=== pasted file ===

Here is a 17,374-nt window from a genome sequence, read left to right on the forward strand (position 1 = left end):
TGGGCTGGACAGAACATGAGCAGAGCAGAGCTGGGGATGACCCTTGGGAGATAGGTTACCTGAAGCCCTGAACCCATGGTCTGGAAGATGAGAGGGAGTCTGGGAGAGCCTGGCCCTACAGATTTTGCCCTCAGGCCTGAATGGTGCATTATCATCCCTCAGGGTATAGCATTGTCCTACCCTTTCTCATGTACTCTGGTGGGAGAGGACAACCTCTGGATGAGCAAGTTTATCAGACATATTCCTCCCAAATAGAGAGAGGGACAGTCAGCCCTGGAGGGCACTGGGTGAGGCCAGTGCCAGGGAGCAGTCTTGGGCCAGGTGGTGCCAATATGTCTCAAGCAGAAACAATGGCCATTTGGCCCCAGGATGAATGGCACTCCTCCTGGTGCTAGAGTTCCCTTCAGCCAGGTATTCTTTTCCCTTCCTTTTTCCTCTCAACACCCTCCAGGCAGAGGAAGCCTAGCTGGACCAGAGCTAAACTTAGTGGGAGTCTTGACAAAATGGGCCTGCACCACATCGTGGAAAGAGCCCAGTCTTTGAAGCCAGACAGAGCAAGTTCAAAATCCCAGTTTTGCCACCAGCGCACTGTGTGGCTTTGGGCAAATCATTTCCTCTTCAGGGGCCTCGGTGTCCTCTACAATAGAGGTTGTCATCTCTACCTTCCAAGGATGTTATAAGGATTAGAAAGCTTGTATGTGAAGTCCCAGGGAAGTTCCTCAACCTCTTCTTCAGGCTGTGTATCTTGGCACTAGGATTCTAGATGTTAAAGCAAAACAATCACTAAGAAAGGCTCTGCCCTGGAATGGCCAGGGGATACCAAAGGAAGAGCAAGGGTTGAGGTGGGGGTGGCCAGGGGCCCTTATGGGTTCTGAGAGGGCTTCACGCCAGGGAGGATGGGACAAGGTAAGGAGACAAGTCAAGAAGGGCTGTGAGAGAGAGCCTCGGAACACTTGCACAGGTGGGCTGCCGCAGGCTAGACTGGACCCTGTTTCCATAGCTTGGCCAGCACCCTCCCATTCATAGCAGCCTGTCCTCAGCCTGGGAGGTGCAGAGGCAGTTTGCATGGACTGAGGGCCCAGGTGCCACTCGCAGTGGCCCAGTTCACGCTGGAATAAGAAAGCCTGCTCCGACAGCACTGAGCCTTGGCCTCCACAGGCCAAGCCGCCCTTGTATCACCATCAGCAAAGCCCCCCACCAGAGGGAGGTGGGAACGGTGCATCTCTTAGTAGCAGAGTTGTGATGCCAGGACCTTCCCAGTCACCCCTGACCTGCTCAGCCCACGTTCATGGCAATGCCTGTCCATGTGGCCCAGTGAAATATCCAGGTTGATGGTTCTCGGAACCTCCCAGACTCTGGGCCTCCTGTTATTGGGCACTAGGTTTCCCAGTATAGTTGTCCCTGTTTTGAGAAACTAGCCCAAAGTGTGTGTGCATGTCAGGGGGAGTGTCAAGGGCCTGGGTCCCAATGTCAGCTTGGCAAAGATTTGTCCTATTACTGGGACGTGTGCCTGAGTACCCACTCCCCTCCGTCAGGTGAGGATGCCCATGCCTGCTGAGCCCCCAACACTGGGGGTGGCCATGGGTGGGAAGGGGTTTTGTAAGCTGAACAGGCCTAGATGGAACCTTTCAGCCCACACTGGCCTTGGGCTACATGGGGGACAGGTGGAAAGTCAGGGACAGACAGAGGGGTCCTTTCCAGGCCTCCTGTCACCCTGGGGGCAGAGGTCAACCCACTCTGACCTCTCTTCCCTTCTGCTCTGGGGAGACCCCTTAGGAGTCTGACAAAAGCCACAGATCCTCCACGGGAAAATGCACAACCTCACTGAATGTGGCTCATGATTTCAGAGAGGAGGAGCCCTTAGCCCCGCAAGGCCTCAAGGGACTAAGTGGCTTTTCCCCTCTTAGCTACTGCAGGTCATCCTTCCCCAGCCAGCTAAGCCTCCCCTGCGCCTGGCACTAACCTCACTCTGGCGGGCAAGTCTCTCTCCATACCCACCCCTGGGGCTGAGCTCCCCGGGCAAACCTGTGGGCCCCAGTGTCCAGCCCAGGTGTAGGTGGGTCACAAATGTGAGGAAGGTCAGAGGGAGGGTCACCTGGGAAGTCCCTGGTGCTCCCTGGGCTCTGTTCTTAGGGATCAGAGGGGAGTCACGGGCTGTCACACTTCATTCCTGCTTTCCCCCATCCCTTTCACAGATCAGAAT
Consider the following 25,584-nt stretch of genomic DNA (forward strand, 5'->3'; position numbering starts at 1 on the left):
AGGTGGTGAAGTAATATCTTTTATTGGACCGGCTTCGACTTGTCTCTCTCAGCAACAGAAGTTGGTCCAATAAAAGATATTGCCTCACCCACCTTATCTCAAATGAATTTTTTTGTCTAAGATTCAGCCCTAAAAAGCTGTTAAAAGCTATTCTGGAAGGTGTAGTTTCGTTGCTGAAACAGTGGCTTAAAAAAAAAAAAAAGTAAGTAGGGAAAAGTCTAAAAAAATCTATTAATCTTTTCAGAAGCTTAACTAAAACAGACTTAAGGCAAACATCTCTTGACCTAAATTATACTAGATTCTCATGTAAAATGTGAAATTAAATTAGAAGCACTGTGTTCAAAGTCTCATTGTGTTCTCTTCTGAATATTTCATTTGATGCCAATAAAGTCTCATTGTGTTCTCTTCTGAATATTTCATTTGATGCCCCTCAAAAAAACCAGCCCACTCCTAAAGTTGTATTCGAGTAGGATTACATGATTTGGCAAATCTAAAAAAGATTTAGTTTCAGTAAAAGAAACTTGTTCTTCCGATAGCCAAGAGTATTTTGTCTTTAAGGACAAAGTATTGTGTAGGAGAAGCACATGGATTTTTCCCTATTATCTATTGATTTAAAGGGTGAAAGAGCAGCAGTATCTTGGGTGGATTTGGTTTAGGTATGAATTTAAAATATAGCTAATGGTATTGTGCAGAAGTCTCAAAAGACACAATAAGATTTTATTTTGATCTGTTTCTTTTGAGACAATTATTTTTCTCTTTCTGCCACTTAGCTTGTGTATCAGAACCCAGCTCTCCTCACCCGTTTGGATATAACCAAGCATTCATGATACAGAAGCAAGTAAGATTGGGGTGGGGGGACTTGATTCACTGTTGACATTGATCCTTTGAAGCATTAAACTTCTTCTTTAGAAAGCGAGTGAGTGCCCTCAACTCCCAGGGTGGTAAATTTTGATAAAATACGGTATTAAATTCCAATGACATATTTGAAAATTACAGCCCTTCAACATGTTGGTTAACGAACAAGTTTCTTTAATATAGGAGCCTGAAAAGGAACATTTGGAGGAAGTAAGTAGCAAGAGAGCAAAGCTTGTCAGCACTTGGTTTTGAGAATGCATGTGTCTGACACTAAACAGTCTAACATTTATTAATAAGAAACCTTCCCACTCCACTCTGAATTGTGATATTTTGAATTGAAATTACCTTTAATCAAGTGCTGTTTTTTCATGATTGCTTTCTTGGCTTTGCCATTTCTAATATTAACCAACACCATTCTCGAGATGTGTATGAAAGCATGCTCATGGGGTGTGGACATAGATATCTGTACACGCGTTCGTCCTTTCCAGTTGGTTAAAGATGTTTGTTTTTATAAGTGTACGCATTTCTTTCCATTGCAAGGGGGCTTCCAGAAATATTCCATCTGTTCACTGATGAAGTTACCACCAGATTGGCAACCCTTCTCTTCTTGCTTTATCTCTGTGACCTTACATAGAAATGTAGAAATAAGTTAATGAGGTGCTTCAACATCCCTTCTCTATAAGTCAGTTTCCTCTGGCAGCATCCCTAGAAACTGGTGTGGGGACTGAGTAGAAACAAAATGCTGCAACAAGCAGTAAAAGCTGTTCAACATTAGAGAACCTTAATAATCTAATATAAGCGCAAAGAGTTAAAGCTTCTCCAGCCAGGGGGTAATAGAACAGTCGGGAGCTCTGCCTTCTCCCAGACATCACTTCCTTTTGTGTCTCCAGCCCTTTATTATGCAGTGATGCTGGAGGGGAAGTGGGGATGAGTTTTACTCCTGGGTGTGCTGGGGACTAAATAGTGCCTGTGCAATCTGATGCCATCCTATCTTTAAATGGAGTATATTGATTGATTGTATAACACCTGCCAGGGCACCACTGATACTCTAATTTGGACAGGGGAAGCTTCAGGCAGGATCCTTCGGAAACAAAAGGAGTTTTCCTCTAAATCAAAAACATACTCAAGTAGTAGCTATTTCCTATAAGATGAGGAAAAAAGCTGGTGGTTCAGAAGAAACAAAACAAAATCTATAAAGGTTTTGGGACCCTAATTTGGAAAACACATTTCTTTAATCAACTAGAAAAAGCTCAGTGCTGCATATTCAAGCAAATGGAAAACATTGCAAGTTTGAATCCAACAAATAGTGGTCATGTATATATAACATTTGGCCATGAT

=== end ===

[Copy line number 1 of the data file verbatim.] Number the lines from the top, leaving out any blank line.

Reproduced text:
Here is a 17,374-nt window from a genome sequence, read left to right on the forward strand (position 1 = left end):